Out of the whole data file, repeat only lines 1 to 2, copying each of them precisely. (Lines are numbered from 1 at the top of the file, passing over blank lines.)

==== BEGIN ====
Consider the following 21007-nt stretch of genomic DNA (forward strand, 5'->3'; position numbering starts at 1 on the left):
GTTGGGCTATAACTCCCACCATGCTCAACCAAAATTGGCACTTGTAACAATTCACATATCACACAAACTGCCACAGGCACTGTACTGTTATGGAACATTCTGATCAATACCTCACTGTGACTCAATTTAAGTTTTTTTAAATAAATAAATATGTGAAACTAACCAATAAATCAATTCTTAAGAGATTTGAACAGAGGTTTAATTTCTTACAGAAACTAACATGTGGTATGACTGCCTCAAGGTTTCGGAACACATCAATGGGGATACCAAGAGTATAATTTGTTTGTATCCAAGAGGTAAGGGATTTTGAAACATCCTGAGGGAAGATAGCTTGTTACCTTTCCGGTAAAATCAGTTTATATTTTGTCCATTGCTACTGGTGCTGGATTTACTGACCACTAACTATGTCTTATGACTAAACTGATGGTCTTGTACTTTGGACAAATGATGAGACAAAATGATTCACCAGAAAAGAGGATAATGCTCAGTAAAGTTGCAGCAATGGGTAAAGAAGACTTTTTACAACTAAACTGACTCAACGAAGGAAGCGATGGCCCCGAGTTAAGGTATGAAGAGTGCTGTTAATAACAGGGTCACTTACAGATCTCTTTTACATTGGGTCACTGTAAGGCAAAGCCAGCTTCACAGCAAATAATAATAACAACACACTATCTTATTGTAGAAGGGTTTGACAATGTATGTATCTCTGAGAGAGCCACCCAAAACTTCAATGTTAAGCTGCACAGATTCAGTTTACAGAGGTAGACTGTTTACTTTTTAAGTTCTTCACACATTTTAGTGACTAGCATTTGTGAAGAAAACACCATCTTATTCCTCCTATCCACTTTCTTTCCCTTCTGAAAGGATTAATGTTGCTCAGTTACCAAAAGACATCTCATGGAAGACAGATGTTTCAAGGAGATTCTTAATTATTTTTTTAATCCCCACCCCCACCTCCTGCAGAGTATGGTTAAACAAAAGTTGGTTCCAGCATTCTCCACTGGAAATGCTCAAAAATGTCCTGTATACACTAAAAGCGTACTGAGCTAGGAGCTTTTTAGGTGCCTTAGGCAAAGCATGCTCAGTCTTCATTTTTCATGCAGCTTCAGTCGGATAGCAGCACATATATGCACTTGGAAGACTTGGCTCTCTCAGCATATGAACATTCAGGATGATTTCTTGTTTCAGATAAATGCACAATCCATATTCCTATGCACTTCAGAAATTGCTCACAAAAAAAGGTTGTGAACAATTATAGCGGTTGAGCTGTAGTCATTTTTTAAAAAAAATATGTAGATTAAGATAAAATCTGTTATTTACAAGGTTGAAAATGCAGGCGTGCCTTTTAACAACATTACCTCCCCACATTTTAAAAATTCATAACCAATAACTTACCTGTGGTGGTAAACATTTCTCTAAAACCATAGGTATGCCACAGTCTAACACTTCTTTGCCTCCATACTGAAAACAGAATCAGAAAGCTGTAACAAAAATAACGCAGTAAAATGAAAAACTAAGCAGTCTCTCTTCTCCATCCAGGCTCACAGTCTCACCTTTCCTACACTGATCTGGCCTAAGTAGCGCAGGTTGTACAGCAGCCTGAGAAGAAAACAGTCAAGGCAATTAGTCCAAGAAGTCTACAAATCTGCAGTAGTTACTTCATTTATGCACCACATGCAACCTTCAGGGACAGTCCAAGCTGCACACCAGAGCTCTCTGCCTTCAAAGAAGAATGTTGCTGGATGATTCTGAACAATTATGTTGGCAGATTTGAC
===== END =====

Consider the following 21007-nt stretch of genomic DNA (forward strand, 5'->3'; position numbering starts at 1 on the left):
GTTGGGCTATAACTCCCACCATGCTCAACCAAAATTGGCACTTGTAACAATTCACATATCACACAAACTGCCACAGGCACTGTACTGTTATGGAACATTCTGATCAATACCTCACTGTGACTCAATTTAAGTTTTTTTAAATAAATAAATATGTGAAACTAACCAATAAATCAATTCTTAAGAGATTTGAACAGAGGTTTAATTTCTTACAGAAACTAACATGTGGTATGACTGCCTCAAGGTTTCGGAACACATCAATGGGGATACCAAGAGTATAATTTGTTTGTATCCAAGAGGTAAGGGATTTTGAAACATCCTGAGGGAAGATAGCTTGTTACCTTTCCGGTAAAATCAGTTTATATTTTGTCCATTGCTACTGGTGCTGGATTTACTGACCACTAACTATGTCTTATGACTAAACTGATGGTCTTGTACTTTGGACAAATGATGAGACAAAATGATTCACCAGAAAAGAGGATAATGCTCAGTAAAGTTGCAGCAATGGGTAAAGAAGACTTTTTACAACTAAACTGACTCAACGAAGGAAGCGATGGCCCCGAGTTAAGGTATGAAGAGTGCTGTTAATAACAGGGTCACTTACAGATCTCTTTTACATTGGGTCACTGTAAGGCAAAGCCAGCTTCACAGCAAATAATAATAACAACACACTATCTTATTGTAGAAGGGTTTGACAATGTATGTATCTCTGAGAGAGCCACCCAAAACTTCAATGTTAAGCTGCACAGATTCAGTTTACAGAGGTAGACTGTTTACTTTTTAAGTTCTTCACACATTTTAGTGACTAGCATTTGTGAAGAAAACACCATCTTATTCCTCCTATCCACTTTCTTTCCCTTCTGAAAGGATTAATGTTGCTCAGTTACCAAAAGACATCTCATGGAAGACAGATGTTTCAAGGAGATTCTTAATTATTTTTTTAATCCCCACCCCCACCTCCTGCAGAGTATGGTTAAACAAAAGTTGGTTCCAGCATTCTCCACTGGAAATGCTCAAAAATGTCCTGTATACACTAAAAGCGTACTGAGCTAGGAGCTTTTTAGGTGCCTTAGGCAAAGCATGCTCAGTCTTCATTTTTCATGCAGCTTCAGTCGGATAGCAGCACATATATGCACTTGGAAGACTTGGCTCTCTCAGCATATGAACATTCAGGATGATTTCTTGTTTCAGATAAATGCACAATCCATATTCCTATGCACTTCAGAAATTGCTCACAAAAAAAGGTTGTGAACAATTATAGCGGTTGAGCTGTAGTCATTTTTTAAAAAAAATATGTAGATTAAGATAAAATCTGTTATTTACAAGGTTGAAAATGCAGGCGTGCCTTTTAACAACATTACCTCCCCACATTTTAAAAATTCATAACCAATAACTTACCTGTGGTGGTAAACATTTCTCTAAAACCATAGGTATGCCACAGTCTAACACTTCTTTGCCTCCATACTGAAAACAGAATCAGAAAGCTGTAACAAAAATAACGCAGTAAAATGAAAAACTAAGCAGTCTCTCTTCTCCATCCAGGCTCACAGTCTCACCTTTCCTACACTGATCTGGCCTAAGTAGCGCAGGTTGTACAGCAGCCTGAGAAGAAAACAGTCAAGGCAATTAGTCCAAGAAGTCTACAAATCTGCAGTAGTTACTTCATTTATGCACCACATGCAACCTTCAGGGACAGTCCAAGCTGCACACCAGAGCTCTCTGCCTTCAAAGAAGAATGTTGCTGGATGATTCTGAACAATTATGTTGGCAGATTTGAC